Nuclear medicine uses a small amount of a radioactive substance to produce images of the body. The radioactive material is detected in the body by the scanner and then images mapping the material throughout the body are produced. These images are two- or three-dimensional and show detailed body anatomy and function. Nuclear scans allow clearer images of organ and tissue structure than traditional, non-contrast imaging.

What is nuclear medicine used for?
Nuclear scans can be used to evaluate and diagnose a variety of conditions and diseases. Some of these include:

  • Tumors and infection
  • Bone disease and fractures
  • Thyroid disease
  • Respiratory and blood-flow problems in the lungs
  • Functional studies of the kidney, bowel, gallbladder and heart

How to prepare for a nuclear medicine study
Because nuclear medicine requires an injection of a small dose of radioactive material, some special preparation is required before your scan. To prepare for a nuclear medicine study, please:

  • Bring a copy of the order for the procedure from your referring physician, your insurance card, and photo identification.
  • On the day of your exam, wear comfortable, loose-fitting clothing.
  • You should drink plenty of water before the test.
  • Take your usual medications.
  • If the examination is done to evaluate the stomach or gallbladder, do not eat or drink for 4 hours before the test.
  • Always inform your doctor and technologist if you are pregnant or could be pregnant.

What to expect during a nuclear medicine study
Typically, a nuclear medicine exam takes about 20-45 minutes; however, some specialized studies may last several days. A radiopharmaceutical, known as a tracer, is usually administered either intravenously or by mouth. Although usually done with a small needle, some patients experience minor discomfort from the intravenous injection. Most of the radioactivity is expelled out of your body in urine or stool. The rest simply disappears over time.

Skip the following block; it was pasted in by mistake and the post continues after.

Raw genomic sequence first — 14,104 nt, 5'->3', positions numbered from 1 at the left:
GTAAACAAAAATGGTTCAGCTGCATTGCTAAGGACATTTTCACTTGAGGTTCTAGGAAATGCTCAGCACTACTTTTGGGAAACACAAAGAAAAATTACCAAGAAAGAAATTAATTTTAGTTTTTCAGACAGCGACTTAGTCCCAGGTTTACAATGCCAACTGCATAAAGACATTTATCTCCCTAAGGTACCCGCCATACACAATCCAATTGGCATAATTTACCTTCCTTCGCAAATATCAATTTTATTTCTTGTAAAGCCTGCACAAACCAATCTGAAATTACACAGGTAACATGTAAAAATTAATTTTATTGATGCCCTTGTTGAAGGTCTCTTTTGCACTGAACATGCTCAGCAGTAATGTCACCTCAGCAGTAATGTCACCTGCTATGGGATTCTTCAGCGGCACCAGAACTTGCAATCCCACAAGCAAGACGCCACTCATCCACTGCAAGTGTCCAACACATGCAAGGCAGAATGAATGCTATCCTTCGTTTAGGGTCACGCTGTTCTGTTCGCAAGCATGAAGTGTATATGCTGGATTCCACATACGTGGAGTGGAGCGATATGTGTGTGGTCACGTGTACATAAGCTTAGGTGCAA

For most nuclear scans, you will lie down on a table, and a nuclear imaging camera will be used to capture the image of the area being examined. The camera is either suspended over or below the exam table or in a large donut-shaped machine, similar to a CT scanner. During the scan, you must remain as still as possible. You will hear low-level clicking or buzzing noises while you are in the machine.

When your examination is over, you may resume your normal daily activities unless otherwise instructed by your doctor. One of our board-certified radiologists will review the images and send a report to your doctor.

What if I’m claustrophobic?
Some claustrophobic patients may experience a “closed in” feeling during a scan. If this is a concern, please let us know prior to your appointment. Conscious sedation may be available, depending on your preferred location.

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